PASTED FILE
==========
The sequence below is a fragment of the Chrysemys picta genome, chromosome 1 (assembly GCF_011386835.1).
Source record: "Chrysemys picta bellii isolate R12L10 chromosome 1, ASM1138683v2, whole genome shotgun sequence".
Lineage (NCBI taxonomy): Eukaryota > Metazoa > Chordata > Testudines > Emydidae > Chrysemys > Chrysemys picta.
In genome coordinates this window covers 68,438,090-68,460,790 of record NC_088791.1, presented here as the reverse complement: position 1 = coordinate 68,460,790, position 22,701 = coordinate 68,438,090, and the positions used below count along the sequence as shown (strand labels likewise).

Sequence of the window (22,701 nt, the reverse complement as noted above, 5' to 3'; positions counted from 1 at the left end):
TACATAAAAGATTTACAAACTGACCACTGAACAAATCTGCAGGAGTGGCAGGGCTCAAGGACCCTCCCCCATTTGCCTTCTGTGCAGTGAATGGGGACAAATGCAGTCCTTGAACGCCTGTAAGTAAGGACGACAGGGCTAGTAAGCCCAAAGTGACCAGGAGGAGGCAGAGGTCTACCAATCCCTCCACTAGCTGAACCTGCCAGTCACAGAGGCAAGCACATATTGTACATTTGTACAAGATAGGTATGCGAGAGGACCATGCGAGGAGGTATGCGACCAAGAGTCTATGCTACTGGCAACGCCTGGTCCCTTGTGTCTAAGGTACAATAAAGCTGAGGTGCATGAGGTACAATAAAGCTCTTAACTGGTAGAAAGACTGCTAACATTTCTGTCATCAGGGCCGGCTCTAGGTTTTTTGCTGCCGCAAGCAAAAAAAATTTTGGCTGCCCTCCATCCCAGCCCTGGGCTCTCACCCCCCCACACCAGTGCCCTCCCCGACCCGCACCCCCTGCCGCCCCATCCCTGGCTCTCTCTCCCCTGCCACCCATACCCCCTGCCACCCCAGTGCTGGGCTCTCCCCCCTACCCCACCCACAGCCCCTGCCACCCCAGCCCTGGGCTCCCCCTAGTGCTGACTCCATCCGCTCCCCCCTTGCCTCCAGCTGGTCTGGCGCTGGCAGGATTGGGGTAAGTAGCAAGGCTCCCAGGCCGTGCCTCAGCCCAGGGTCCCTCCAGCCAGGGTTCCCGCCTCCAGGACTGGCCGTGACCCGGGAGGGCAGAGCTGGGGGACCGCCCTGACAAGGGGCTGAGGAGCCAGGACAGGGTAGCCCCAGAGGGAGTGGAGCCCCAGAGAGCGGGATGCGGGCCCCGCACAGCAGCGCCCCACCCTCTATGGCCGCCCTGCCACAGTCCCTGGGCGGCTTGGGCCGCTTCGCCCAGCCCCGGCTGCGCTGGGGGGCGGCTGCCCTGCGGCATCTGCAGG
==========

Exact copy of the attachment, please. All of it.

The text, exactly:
The sequence below is a fragment of the Chrysemys picta genome, chromosome 1 (assembly GCF_011386835.1).
Source record: "Chrysemys picta bellii isolate R12L10 chromosome 1, ASM1138683v2, whole genome shotgun sequence".
Lineage (NCBI taxonomy): Eukaryota > Metazoa > Chordata > Testudines > Emydidae > Chrysemys > Chrysemys picta.
In genome coordinates this window covers 68,438,090-68,460,790 of record NC_088791.1, presented here as the reverse complement: position 1 = coordinate 68,460,790, position 22,701 = coordinate 68,438,090, and the positions used below count along the sequence as shown (strand labels likewise).

Sequence of the window (22,701 nt, the reverse complement as noted above, 5' to 3'; positions counted from 1 at the left end):
TACATAAAAGATTTACAAACTGACCACTGAACAAATCTGCAGGAGTGGCAGGGCTCAAGGACCCTCCCCCATTTGCCTTCTGTGCAGTGAATGGGGACAAATGCAGTCCTTGAACGCCTGTAAGTAAGGACGACAGGGCTAGTAAGCCCAAAGTGACCAGGAGGAGGCAGAGGTCTACCAATCCCTCCACTAGCTGAACCTGCCAGTCACAGAGGCAAGCACATATTGTACATTTGTACAAGATAGGTATGCGAGAGGACCATGCGAGGAGGTATGCGACCAAGAGTCTATGCTACTGGCAACGCCTGGTCCCTTGTGTCTAAGGTACAATAAAGCTGAGGTGCATGAGGTACAATAAAGCTCTTAACTGGTAGAAAGACTGCTAACATTTCTGTCATCAGGGCCGGCTCTAGGTTTTTTGCTGCCGCAAGCAAAAAAAATTTTGGCTGCCCTCCATCCCAGCCCTGGGCTCTCACCCCCCCACACCAGTGCCCTCCCCGACCCGCACCCCCTGCCGCCCCATCCCTGGCTCTCTCTCCCCTGCCACCCATACCCCCTGCCACCCCAGTGCTGGGCTCTCCCCCCTACCCCACCCACAGCCCCTGCCACCCCAGCCCTGGGCTCCCCCTAGTGCTGACTCCATCCGCTCCCCCCTTGCCTCCAGCTGGTCTGGCGCTGGCAGGATTGGGGTAAGTAGCAAGGCTCCCAGGCCGTGCCTCAGCCCAGGGTCCCTCCAGCCAGGGTTCCCGCCTCCAGGACTGGCCGTGACCCGGGAGGGCAGAGCTGGGGGACCGCCCTGACAAGGGGCTGAGGAGCCAGGACAGGGTAGCCCCAGAGGGAGTGGAGCCCCAGAGAGCGGGATGCGGGCCCCGCACAGCAGCGCCCCACCCTCTATGGCCGCCCTGCCACAGTCCCTGGGCGGCTTGGGCCGCTTCGCCCAGCCCCGGCTGCGCTGGGGGGCGGCTGCCCTGCGGCATCTGCAGG